What Price Equality?. The impact of the proposed cuts and members’ vision for the future of the Equality and Human Rights Commission. The Equality and Human Rights Commission: Impact of the proposed cuts.
The impact of the proposed cuts and members’ vision for
the future of the Equality and Human Rights Commission.
PCS & Unite have over 360 members at the Commission. Our members are experts in their field, committed and deeply concerned about the attack on equalities represented by the planned cuts. This is their vision.
The Commission acts as a single source of information to individuals, public authorities and businesses on people’s rights and responsibilities under equality legislation and tackles discrimination. It provides an essential two-pronged approach of preventative and enforcement capabilities at a time when Britain faces many challenges.
In its first two years the Commission has:
…to name but a few achievements, all this at a cost of around just £1 a year per person living in Britain.
A future-proofed Commission
At a time of such cuts its vital we maintain our legal enforcement
powers, our advisory role and our connection with the grassroots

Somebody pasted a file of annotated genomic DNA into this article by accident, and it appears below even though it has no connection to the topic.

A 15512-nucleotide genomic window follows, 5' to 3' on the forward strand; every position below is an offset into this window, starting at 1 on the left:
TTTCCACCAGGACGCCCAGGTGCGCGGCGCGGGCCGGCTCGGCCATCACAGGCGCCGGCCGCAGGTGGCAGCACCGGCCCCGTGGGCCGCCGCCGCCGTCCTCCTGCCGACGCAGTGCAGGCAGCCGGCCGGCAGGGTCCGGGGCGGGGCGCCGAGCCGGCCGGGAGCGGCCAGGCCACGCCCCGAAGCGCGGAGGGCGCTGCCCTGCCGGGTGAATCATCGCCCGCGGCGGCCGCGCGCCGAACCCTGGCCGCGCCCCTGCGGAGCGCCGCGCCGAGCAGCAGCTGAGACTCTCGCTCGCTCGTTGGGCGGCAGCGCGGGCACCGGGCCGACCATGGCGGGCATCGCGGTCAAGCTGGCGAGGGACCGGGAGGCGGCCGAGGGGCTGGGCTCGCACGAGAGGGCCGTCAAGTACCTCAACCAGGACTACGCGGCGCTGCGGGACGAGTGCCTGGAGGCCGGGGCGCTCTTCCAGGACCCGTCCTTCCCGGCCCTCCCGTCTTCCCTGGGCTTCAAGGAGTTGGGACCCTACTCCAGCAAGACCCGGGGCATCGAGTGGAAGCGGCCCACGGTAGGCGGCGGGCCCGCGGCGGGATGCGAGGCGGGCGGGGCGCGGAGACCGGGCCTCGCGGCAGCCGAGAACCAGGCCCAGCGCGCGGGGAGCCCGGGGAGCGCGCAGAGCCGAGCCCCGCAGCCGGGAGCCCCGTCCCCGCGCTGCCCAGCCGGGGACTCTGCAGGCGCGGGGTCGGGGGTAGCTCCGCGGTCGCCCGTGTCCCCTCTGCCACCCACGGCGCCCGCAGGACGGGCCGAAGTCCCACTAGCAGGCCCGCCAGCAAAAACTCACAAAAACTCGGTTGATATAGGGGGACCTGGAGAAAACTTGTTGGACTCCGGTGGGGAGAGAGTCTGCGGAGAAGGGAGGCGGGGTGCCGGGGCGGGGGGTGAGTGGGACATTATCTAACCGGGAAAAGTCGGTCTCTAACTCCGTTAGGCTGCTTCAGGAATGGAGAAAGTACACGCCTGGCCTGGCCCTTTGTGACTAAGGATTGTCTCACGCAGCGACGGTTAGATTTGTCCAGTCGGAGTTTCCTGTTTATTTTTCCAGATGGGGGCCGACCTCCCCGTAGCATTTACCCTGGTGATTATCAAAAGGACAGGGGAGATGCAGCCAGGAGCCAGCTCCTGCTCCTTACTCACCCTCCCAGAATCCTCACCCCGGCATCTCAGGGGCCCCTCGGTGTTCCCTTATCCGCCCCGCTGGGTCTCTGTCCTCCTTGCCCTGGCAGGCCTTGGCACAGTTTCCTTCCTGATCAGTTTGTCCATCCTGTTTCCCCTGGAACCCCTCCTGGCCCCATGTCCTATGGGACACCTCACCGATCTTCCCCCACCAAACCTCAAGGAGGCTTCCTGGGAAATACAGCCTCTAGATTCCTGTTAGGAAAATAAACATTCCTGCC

however, the proposed cuts would mean:
Drastic cuts to the Commission’s legal work:
Loss of the Helpline:
Loss of Grants function:
Loss of the Regional teams:
‘There is no question in my mind that there will be a Commission for Equality and Human Rights (CEHR) presence throughout the country. We will also begin a consultation... about grant-giving, which is particularly directed at ensuring that the Race Equality Council network, which the Commission for Racial Equality (CRE) currently has, continues but that we develop parallel structures with the voluntary sector to make sure that we have local presence and local partners.
Our job is not just sitting in a bunker in London or Manchester but a substantial proportion of our resource is finding its way out to local schemes, local projects, that advance the interests of equality and human rights.’
Trevor Phillips, Communities and Local Government Select Committee - Sixth Report, 16 July 2007
We see a future in which an outward looking well-resourced Commission, in touch with the grassroots concerns and needs of ordinary people, provides much needed advice, assistance and support to the people of Britain as we negotiate these difficult economic times.